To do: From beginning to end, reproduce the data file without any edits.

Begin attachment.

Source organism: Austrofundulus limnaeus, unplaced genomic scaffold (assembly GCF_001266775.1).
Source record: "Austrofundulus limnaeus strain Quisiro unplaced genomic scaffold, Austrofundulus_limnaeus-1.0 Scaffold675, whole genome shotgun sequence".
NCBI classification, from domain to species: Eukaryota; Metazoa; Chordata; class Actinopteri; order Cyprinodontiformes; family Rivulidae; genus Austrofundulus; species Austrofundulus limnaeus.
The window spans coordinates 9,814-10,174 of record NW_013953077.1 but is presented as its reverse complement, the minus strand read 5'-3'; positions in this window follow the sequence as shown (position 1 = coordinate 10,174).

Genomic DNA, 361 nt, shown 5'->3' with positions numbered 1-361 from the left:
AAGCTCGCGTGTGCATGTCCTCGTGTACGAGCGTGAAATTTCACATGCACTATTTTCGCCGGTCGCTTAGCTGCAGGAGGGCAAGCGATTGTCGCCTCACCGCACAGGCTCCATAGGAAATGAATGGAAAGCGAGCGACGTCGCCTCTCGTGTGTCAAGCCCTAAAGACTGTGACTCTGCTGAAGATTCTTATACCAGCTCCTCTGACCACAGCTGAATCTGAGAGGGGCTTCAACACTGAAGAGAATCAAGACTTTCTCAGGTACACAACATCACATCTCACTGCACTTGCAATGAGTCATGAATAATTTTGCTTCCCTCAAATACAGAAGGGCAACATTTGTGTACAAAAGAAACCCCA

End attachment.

Source organism: Austrofundulus limnaeus, unplaced genomic scaffold (assembly GCF_001266775.1).
Source record: "Austrofundulus limnaeus strain Quisiro unplaced genomic scaffold, Austrofundulus_limnaeus-1.0 Scaffold675, whole genome shotgun sequence".
NCBI classification, from domain to species: Eukaryota; Metazoa; Chordata; class Actinopteri; order Cyprinodontiformes; family Rivulidae; genus Austrofundulus; species Austrofundulus limnaeus.
The window spans coordinates 9,814-10,174 of record NW_013953077.1 but is presented as its reverse complement, the minus strand read 5'-3'; positions in this window follow the sequence as shown (position 1 = coordinate 10,174).

Genomic DNA, 361 nt, shown 5'->3' with positions numbered 1-361 from the left:
AAGCTCGCGTGTGCATGTCCTCGTGTACGAGCGTGAAATTTCACATGCACTATTTTCGCCGGTCGCTTAGCTGCAGGAGGGCAAGCGATTGTCGCCTCACCGCACAGGCTCCATAGGAAATGAATGGAAAGCGAGCGACGTCGCCTCTCGTGTGTCAAGCCCTAAAGACTGTGACTCTGCTGAAGATTCTTATACCAGCTCCTCTGACCACAGCTGAATCTGAGAGGGGCTTCAACACTGAAGAGAATCAAGACTTTCTCAGGTACACAACATCACATCTCACTGCACTTGCAATGAGTCATGAATAATTTTGCTTCCCTCAAATACAGAAGGGCAACATTTGTGTACAAAAGAAACCCCA